Migron residents protest A-G order of evacuation

Attorney-general ordered evacuation of outpost following successful Peace Now petition; residents argue land purchased legally.

By ILENE PRUSHER
August 23, 2012 17:27
4 minute read.
Migron outpost

Migron outpost 370. (photo credit: Reuters)

The residents of the Migron outpost held a demonstration across from the Justice Ministry on Thursday, demanding that the government force the attorney- general to support their High Court of Justice petition to allow 17 families to remain in their homes until their purchase claim is adjudicated.

Theirs was a small, quiet protest of residents only – just the “authentic people” who live in Migron and are in danger of losing their homes, said spokesman Shuki Sat.

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“This is a spontaneous demonstration against the person who made this decision against us, despite the fact that this land was acquired according to the laws of a democratic state,” he said.

The settlers’ posters blamed Mike Blass, deputy attorney-general, calling for him to be brought to trial for “false testimony.”

A Ministerial Settlements Committee initially agreed that the state would tell the court that the 17 families could remain in the outpost until their purchase claim was validated.

But the attorney-general found the decision problematic and said that even if the purchase claim was upheld, it was not possible for the families to stay in their homes.

Passersby on Salah ed-Din Street in east Jerusalem, where the Justice Ministry is located, gave the protesters only a passing glance. The only voices raised were those of young children from Migron arguing over the distribution of snacks.



But their determination not to be evacuated and moved to temporary housing nearby should not be underestimated, said Aviela Deitch, one of the protesters, who came with five of her six children.

“I’m angry,” said Deitch. “We have played by the rules from Day One. I grew up in Milwaukee in a Zionist house where Israel could do no wrong. Well, this is wrong.

“We in Migron have a reputation for being compliant and nonviolent, some would say to the nth degree,” she said.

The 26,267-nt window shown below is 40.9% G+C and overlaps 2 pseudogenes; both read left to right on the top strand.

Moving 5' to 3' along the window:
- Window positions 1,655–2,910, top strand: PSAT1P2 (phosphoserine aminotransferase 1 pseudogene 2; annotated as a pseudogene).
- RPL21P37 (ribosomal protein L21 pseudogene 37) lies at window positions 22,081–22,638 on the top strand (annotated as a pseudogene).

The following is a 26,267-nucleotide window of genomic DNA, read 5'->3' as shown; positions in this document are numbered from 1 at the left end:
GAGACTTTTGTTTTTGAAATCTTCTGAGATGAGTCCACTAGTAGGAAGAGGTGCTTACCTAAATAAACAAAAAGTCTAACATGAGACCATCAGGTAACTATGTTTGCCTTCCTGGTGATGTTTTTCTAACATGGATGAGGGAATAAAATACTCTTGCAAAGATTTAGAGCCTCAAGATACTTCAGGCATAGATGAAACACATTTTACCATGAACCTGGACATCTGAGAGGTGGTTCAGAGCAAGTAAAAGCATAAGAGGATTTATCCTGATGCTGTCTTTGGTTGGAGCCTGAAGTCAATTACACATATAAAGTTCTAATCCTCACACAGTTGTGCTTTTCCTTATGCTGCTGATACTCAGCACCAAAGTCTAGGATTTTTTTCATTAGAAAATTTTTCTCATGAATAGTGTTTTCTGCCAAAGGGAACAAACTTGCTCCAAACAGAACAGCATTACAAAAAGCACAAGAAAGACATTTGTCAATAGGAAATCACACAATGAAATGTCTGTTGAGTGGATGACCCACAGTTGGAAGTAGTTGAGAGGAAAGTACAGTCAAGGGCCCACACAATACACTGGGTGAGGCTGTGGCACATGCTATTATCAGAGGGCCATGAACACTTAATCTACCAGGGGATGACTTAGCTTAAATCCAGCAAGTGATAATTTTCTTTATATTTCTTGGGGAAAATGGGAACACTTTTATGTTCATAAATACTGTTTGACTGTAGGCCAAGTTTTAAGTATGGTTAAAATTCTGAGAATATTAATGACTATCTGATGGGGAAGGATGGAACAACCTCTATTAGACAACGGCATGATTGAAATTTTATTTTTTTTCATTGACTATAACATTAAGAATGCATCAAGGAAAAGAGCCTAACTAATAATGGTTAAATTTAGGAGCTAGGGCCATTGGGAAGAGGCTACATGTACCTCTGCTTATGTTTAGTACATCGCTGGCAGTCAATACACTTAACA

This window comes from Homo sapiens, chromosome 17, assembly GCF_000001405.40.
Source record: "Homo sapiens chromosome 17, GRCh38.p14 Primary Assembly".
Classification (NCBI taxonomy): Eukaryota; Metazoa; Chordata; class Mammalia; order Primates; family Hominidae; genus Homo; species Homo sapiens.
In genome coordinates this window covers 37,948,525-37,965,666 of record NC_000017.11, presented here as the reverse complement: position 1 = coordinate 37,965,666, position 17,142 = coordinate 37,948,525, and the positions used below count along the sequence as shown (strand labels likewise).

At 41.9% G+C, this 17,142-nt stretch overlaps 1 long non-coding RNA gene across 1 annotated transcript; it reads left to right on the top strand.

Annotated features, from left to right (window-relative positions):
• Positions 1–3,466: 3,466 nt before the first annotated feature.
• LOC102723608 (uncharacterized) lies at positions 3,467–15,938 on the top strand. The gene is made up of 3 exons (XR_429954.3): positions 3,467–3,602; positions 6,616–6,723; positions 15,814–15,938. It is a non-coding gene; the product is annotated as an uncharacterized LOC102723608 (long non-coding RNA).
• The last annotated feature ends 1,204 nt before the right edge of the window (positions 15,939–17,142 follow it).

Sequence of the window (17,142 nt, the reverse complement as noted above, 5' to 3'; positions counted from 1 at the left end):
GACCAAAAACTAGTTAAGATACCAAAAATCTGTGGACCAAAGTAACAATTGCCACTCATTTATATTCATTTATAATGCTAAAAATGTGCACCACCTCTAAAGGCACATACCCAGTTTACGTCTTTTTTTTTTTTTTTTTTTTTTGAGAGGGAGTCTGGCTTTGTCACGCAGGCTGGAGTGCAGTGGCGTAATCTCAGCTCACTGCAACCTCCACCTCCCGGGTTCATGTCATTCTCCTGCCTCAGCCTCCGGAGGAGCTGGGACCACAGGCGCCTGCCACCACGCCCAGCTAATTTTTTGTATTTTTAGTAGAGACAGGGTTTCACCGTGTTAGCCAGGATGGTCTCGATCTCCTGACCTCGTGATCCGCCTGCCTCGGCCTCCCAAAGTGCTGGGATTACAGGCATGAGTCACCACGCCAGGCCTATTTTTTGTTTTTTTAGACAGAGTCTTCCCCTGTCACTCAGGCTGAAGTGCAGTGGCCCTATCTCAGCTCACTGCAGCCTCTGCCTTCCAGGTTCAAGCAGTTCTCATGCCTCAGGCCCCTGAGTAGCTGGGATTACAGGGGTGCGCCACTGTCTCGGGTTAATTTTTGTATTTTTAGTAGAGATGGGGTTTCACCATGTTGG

“We’re worried. For us to be thrown out of our homes and have them destroyed, it’ll be a step back for the entire country.”

Deitch said that in case of an evacuation, which would coincide with the start of the school year next week, parents in the community would have access to psychologists as well as to people who were evacuated from settlements in the Gaza Strip during the disengagement in 2005.

Similar to that momentous event seven years ago, people in Migron refer to the possibility of an “expulsion.”

The government has hastily erected what she calls a “refugee camp” nearby. But besides not wanting to leave their homes for caravillot – or large mobile homes – she said the spot is wedged up against a sharp precipice that would make it a dangerous place to live. It’s also too close to route 60, the residents argue.

“It’s not okay that they want to move us from our house,” said her son Yosef Tzvi, 13. An older son, 15, Hillel, is about to get his first call-up to the army, his mother said, but his motivation to join an elite unit has been dampened by the fact that they might be forced out.

The family moved to the outpost a year ago, she added, because it’s a community of “people living for something bigger than themselves.”

Last summer the High Court of Justice ordered the state to evacuate all 50 families who live in the outpost. It did so in response to a 2006 Peace Now petition with evidence that the homes were built on private Palestinian land.

However, this newest legal battle over the outpost, north of the Jerusalem in the area of Ramallah, involves 17 of the 50 families living there.

Residents said in a petition to the court last month that they had purchased three plots of land on the outpost, and asked for those lots to remain.

On Monday, the Attorney- General’s Office issued a response to the petition. It notes that Peace Now attorney Michael Sfard, who brought the case to the High Court on behalf of the Palestinians landowners, claims that the purchase evidence was fraudulent.

An official in the prime minister’s office said that of the three lots in question, one of the purchase claims seems to be legitimate, which would be grounds for a 90-day stay of action on the evacuation.

“The position of the government is that this claim is serious and the Supreme Court has to decide if they did buy it legally,” the official said.

“We’re going to ask for a 90- day stay of action for that particular parcel of land – but not for the others.”

MK Arieh Eldad (National Union) came to the demonstration in support of the settlers.

“This is a total miscarriage of justice on the part of the state,” he said. “If the prime minister dreams that this evacuation will pass quietly, this attitude toward destroying communities, he should dream it at night, because the reality is different.

These are law-abiding people looking for peace, who will not raise their hands against soldiers and police. But others won’t be able to stand by and do nothing. When people are denied the basic right to own property, some people will come and resist that.”

Eldad accused Prime Minister Binyamin Netanyahu of being two faced about the issue. To the media, said Eldad.

Netanyahu gives the impression outposts such a Migron should be evacuated, and to the settlers who have supported his government, he gives another.

“For the settlers he set up a committee to reexamine the issues after the ulpana,” a Beit El outpost that was evacuated in June. “To the press, Netanyahu says he’s in favor of evacuating Migron.”


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